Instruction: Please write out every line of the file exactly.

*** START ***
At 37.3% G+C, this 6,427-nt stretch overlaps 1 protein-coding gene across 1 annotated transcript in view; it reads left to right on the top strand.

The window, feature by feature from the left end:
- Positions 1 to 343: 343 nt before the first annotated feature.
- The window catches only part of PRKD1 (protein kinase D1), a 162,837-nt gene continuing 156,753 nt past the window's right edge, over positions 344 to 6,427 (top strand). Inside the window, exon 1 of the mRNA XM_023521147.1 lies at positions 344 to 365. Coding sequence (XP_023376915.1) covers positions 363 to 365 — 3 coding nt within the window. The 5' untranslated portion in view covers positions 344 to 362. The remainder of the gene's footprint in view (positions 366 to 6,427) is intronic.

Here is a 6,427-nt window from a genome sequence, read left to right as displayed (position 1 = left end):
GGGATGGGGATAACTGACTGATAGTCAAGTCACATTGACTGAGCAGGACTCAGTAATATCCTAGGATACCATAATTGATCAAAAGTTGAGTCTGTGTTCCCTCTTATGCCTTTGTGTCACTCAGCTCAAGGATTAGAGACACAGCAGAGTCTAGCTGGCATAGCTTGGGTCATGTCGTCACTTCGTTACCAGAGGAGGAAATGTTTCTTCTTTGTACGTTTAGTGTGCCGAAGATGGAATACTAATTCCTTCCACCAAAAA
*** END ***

At 37.3% G+C, this 6,427-nt stretch overlaps 1 protein-coding gene across 1 annotated transcript in view; it reads left to right on the top strand.

The window, feature by feature from the left end:
- Positions 1 to 343: 343 nt before the first annotated feature.
- The window catches only part of PRKD1 (protein kinase D1), a 162,837-nt gene continuing 156,753 nt past the window's right edge, over positions 344 to 6,427 (top strand). Inside the window, exon 1 of the mRNA XM_023521147.1 lies at positions 344 to 365. Coding sequence (XP_023376915.1) covers positions 363 to 365 — 3 coding nt within the window. The 5' untranslated portion in view covers positions 344 to 362. The remainder of the gene's footprint in view (positions 366 to 6,427) is intronic.

Here is a 6,427-nt window from a genome sequence, read left to right as displayed (position 1 = left end):
GGGATGGGGATAACTGACTGATAGTCAAGTCACATTGACTGAGCAGGACTCAGTAATATCCTAGGATACCATAATTGATCAAAAGTTGAGTCTGTGTTCCCTCTTATGCCTTTGTGTCACTCAGCTCAAGGATTAGAGACACAGCAGAGTCTAGCTGGCATAGCTTGGGTCATGTCGTCACTTCGTTACCAGAGGAGGAAATGTTTCTTCTTTGTACGTTTAGTGTGCCGAAGATGGAATACTAATTCCTTCCACCAAAAA